That’s not to say that in some cases, city or township Attorneys haven’t indicated to the Lawyer for a DUI driver that they’ll only have 1 chance to keep the case from being brought as a High BAC. In other words, they might say to the Lawyer that “you either take a Plea to straight up DUI (meaning no reduction to Impaired) at the Pre-Trial, or we’ll send this to the County to handle as a High BAC.” This keeps the city or township Attorney from having to screw around with someone who wants to challenge this or that evidence, or who is unwilling to cooperatively resolve the case. Instead of dealing with some hardhead who wants to argue that the Traffic Stop was unlawful, they’ll just say something like “well, we’re done here. You can take that up with the County Prosecutor when we send the case to them to be authorized as a High BAC charge.”
I think that, in time, as city and township Attorneys become more comfortable with handling these cases, more and more of them will likely become more inclined to treat them exactly as they used to, and be willing to negotiate the OWI charge down to Impaired Driving.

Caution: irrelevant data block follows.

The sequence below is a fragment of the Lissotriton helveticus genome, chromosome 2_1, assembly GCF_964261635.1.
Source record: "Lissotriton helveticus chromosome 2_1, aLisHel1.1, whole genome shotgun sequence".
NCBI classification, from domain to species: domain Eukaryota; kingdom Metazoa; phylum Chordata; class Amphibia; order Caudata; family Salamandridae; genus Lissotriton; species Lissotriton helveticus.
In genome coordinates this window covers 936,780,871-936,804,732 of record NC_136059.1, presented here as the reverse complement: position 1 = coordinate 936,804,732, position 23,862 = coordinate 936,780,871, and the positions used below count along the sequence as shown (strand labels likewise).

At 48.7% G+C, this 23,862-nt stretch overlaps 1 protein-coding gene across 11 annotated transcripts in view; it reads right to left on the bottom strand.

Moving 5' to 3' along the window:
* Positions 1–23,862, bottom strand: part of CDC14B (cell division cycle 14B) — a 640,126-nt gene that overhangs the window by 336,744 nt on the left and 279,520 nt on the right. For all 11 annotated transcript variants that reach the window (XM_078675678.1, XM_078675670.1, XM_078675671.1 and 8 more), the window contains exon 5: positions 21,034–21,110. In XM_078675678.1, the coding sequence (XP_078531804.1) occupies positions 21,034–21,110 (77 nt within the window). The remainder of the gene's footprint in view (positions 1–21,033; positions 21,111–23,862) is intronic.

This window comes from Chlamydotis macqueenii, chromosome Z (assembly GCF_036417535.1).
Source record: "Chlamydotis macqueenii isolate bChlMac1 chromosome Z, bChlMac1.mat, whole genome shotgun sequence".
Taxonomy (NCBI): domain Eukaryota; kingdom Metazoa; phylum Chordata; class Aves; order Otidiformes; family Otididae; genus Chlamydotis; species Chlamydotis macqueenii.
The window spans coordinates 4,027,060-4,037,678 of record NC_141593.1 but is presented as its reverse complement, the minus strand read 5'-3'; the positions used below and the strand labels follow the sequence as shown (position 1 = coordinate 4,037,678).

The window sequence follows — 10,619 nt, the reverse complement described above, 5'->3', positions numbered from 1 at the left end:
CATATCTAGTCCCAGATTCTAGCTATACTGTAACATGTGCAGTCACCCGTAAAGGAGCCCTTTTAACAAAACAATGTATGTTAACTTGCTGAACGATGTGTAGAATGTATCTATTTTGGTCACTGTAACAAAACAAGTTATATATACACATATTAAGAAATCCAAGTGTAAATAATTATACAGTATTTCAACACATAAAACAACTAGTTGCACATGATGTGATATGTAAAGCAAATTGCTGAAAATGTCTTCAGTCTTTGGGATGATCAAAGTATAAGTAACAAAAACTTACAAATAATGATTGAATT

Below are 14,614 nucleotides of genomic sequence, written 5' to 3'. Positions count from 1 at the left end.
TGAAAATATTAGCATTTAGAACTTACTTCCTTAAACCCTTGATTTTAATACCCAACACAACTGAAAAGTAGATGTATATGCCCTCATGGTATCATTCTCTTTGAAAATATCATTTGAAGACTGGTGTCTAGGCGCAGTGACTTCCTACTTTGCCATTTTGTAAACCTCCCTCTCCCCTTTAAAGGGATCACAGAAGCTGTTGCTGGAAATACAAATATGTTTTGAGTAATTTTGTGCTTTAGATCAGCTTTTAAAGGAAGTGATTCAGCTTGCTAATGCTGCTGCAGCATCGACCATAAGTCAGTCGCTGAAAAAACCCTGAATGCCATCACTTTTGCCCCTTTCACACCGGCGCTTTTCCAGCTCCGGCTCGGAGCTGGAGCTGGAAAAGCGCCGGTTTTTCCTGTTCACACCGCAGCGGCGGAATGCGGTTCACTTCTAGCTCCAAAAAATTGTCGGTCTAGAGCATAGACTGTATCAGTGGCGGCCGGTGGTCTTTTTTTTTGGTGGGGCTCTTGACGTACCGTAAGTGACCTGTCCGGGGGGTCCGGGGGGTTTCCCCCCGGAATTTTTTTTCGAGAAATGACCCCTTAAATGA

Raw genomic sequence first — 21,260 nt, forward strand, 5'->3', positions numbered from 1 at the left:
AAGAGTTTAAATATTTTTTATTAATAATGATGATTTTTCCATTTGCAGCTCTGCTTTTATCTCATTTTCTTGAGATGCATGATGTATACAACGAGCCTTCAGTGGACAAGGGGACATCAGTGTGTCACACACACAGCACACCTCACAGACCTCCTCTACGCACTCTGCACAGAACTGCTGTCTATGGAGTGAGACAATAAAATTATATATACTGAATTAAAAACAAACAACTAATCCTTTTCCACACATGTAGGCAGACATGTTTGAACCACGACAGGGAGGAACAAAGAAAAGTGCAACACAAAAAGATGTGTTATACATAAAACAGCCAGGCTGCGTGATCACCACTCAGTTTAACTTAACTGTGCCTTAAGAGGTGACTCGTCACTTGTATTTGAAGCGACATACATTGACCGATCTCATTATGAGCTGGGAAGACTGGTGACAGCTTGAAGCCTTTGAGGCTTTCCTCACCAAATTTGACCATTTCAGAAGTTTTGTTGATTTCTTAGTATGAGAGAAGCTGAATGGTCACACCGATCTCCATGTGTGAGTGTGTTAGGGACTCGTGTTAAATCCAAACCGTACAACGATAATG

As a wrap up to this discussion, I’m reminded of 2 old sayings that apply here. The first is “the golden rule.” It goes: “He who has the gold, makes the rule.”
The other is generally useful in any situation where someone is trying to figure out why things are the way they are, or what happened in a given situation: “Follow the money.”
In this case, it was short-sighted and unfair for the state legislature to ask the cities and townships of this state to follow the money right out of their pockets and into the state’s coffers. And this is perhaps one situation where I am, and I think anyone facing a DUI is equally glad that the bigger concern here is about money. It means that a person who is Arrested for DUI and whose BAC is .17 or above will likely not face the double penalties of a High BAC charge, and will instead face the far less severe, and much more manageable consequences of a plain old OWI charge.
I, for one, won’t be complaining….